TC TO JEAN CARLYLE AITKEN ; 26 March 1848; DOI: 10.1215/lt-18480326-TC-JCA-01; CL 22: 280-282
TC TO JEAN CARLYLE AITKEN
Chelsea, 26 March, 1848—
I wrote to my Mother, the day after your Note came, a stock of news, which I suppose you would immediately hear: today I am to be upon money matters; and having very little time, must endeavour to be brief.
Here is a Bank Cheque for £10, for which James will get payment: deducting his own account £1.9.0, there remains £8.11.0, which I commission him to hand to my Mother, to “help to buy the Gig,” or do what she likes with. I am very glad indeed to hear of a new Gig that you approve of, and decidedly think it ought to be purchased straightway. The half of the price you speak of will be £7.10, which leaves my Mother a Guinea over, to buy herself a “fairing” with;—and this arrangement will redeem my promise with Jamie, if my Mother judge fit to go exact halves with him: but I think it better to leave the matter wholly in her hand. And so I wish you to write to Jamie straightway how the matter stands; and on the whole to get the bargain concluded without loss of time,—or if any difficulty occur, to let me know about it. And that is enough for money today. Your poor dud of a “Newspaper” costs next to nothing, and is always paid along with my own: do not speak of it at present,—unless I happen to dun you for it! I have got a Times now, too, for myself; the world's history is getting into such a gallop everywhere, one can hardly keep pace with it. Jack and I have also got a French Newspaper (Le National) between us, daily; but that, I rather think, will have to be renounced, as more than I can get read. I am also thinking seriously of some kind of Book,—poor wretch!—but the times with me too are not without their difficulties!—
On Thursday I had again an eight-o'-clock dinner to execute at the Barings's, on occasion of Emerson,—or rather Emerson was but the excuse of it, for he kept very quiet; mild modest eyes, lips sealed together like a pair of pincers, and nobody minded him much: we had quantities of Lords, Town-wits (Thackeray &c), beautiful Ladies;—and I, as usual, got a most sick head and heart by it; not likely to recover for two days yet.1 One of the Ladies there, a beauty declared, Lady Castlereagh whom I had seen once before,—sends down a flunkey yesternight to ask me for another such ploy to her own mansion: Oh Heavens, no! I answered; there is nothing but mischief, and indigestion with headaches, in all that for me! This Lady, however, really seemed to me a very nice well-conditioned woman; her Husband (nephew and heir of the famed Castlerh2) told one by his very face that probably he was “a considerable of a blackguard,” or had been in past days.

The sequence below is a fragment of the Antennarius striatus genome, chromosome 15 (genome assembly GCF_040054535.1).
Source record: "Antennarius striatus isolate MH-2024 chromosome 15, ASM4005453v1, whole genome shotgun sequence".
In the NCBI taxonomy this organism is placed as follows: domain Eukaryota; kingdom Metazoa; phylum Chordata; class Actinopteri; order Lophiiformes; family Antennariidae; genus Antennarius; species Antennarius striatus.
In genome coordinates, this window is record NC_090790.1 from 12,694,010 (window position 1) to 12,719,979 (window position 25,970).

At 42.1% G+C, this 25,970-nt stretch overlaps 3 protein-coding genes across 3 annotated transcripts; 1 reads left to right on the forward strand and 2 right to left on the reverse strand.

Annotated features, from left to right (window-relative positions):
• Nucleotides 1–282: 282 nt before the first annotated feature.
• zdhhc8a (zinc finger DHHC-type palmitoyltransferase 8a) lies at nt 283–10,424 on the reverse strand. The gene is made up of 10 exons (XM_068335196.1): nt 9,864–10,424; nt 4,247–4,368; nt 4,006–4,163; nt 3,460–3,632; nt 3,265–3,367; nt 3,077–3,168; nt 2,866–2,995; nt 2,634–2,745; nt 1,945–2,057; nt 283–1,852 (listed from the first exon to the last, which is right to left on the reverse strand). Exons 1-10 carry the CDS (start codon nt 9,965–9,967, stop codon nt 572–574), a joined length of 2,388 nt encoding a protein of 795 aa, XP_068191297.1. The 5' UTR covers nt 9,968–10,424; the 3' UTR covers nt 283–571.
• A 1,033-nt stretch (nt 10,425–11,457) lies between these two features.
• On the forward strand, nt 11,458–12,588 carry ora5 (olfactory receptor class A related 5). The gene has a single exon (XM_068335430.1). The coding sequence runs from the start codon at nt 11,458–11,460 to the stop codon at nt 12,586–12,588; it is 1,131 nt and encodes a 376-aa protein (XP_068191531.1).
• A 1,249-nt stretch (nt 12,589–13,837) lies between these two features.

We have dry hard weather now, with real pall of March-dust; in which I hope you participate. Jane continues weakly; avoids the N.E. wind, and does not stir much out.— Did the Picture come safe?3 Tell me quietly what our Mother thinks of it: opinions here are somewhat divided. I yesterday sent a Book: was that all right?—Write to me again soon, dear Jean: you are to have a Letter for your kind Gift of the mats. All good be with you all!